December 12, 2022

Recipe: Rubaboo (Pemmican Soup)

As promised at the end of my Pemmican blog post, here's my first cooking experiment with my pemmican. This is rubaboo or pemmican soup. The recipe is based on a description in the book Forty Years in Canada by Col. Samuel B. Steele. It was published in the early 1900s, and of pemmican, he says,

"It was cooked in two ways in the west; one a stew of pemmican, water, flour and, if they could be secured, wild onions or preserved potatoes. This was called 'rubaboo.'"

That's not exactly a recipe, but it's description enough for a plain cook to figure out that it's made with a few basic ingredients plus whatever is at hand. I started mine with pemmican, potato, turnips, carrot, and onions.

Not pictured: flour and salt.

As a one-pot meal, it's easy to make; just simmer until the veggies are tender. Toward the end I took the notion to add some chopped fresh kale leaves too.

A more authentic meal would likely serve it with hardtack, but alas, hardtack is something I haven't tried my hand at making yet (but it's on the list). I served it for lunch with the closest modern equivalent - plain saltines.

What did we think? We liked it! Obviously, it's a very versatile recipe with endless possibilities. I think too, that this is the more prudent use of our pemmican, which is very dense in protein and calories. Rubaboo stretches out a small amount for many meals. Since pemmican is shelf-stable, it's an excellent way to preserve and store meat for hard times situations.


Rosalea said...

Simple, good food is right up my alley! How much meat flavour comes through? The fabled Sam Steele of the NW mounted police?

Ed said...

It seems as if the pemmican in this case is just a hardier version of beef bouillon cubes.

Mama Pea said...

The addition of all those good home grown veggies have got to do a lot to make your (oh-so-versatile) pemmican soup nutritious and delicious! What a fine pot of soup for a winter's day.

Leigh said...

Rosalea, the amount of meat flavor is up to the cook! Add more and it will taste more like it. Use less and it will be a subtle background flavor.

Yes, that's the Sam Steele! The subtitle of the book is "Reminiscences Of The Great North-West With Some Account Of His Service In South Africa By Colonel S. B. Steele, C.B., M.V.O., Late Of The N.W.M. Police And The S. African Constabulary." It's a fantastic record of the times.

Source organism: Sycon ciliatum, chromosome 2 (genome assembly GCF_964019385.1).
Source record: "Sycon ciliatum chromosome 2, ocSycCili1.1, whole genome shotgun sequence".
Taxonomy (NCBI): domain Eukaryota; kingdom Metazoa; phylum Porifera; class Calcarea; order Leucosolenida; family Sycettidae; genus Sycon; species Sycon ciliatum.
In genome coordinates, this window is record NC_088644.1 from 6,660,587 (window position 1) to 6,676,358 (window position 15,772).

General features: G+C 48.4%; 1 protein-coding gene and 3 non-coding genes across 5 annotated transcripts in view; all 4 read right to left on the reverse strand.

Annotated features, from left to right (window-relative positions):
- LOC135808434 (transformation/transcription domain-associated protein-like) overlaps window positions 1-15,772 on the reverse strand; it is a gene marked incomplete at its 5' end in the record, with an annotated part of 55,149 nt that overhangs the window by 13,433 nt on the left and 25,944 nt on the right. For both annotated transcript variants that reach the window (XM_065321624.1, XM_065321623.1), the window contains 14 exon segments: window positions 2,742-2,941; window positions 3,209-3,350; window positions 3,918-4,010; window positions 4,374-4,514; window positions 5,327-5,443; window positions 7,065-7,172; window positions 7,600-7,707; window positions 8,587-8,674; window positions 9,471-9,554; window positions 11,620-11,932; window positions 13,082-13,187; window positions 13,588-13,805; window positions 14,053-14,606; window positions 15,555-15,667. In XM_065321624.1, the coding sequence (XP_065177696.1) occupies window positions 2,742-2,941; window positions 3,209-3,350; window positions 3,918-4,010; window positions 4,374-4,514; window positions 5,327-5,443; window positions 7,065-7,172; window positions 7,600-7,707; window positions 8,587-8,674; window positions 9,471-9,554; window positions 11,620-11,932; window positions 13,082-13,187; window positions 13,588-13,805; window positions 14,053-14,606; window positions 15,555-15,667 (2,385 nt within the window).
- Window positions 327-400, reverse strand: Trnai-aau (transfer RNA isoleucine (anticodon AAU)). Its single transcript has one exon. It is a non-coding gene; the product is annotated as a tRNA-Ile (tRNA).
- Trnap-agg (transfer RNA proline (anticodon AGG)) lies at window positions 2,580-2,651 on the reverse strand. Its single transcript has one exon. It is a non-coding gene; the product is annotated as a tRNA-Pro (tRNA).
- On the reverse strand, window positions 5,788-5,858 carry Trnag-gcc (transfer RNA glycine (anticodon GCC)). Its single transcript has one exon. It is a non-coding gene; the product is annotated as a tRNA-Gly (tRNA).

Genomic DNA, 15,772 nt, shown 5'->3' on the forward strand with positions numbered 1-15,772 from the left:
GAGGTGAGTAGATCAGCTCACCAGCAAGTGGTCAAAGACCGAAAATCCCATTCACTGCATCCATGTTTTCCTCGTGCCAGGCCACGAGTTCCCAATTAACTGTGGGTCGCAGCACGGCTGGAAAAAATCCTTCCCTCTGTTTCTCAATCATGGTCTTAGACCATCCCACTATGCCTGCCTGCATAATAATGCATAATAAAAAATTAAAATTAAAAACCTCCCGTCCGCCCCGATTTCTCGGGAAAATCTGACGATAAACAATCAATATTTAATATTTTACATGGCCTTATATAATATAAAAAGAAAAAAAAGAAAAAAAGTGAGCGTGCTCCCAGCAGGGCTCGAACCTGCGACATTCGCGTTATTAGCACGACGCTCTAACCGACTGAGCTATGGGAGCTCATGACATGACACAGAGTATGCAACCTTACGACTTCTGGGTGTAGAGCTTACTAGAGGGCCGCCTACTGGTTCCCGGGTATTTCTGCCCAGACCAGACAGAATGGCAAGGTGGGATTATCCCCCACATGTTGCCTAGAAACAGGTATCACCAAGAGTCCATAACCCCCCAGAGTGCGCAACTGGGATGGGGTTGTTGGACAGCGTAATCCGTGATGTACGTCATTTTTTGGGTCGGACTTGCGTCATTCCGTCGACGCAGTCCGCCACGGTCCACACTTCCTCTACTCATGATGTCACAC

Ed, yes, something like. But without the salt (and preservatives! lol). The soup itself has the flavor, but not the texture of adding meat.

Mama Pea, I agree!

I'm not much of a meat eater, but every time I serve soup (an almost daily winter lunch) Dan wants to know what meat is IN IT. Now, I can just add a little and say, "it's pemmican!"

DFW said...

It sounds delicious. Sure wish my husband liked that kind of soup. He gravitates towards cream based instead of broth.

Leigh said...

Deb, you could definitely make it with a cream base! Just make your roux first, then add the the pemmican and other ingredients. Or add more flour and milk or cream to make the broth as creamy as you want it.

Billybob said...

It would be great in Stone Soup.
( love that book).

Leigh said...

Billybob, it would! I loved that book too. :)

Goatldi said...

The list is endless!
So many possible choices in so many fashions. Thank you for the inspiration and endless possibilities!

Toirdhealbheach Beucail said...

Leigh, that is a great way to extend the pemmican.

Regarding books without real "instructions": I have a book on Scottish Highland Recipes. I have cooked very few things out of it, but it is very much the sort of thing that has "general" instructions - interesting to me because it incorporates a lot of fish, wild game, and commonly available items in the Highlands (and therefore by default, not the sorts of things that are only found in stores).

Leigh said...

Goatldi, I know! Isn't it great? Very customizable, which is perfect for my style of cooking!

TB, it seems a lot of old cookbooks and recipes were similar. It's understood that the cook knew the basics, ingredients, techniques, and terminology. Different from modern recipes.

Your recipe book sounds really interesting. I love the old cookbooks that don't rely on modern ingredients. More to the heart of the way I love and eat.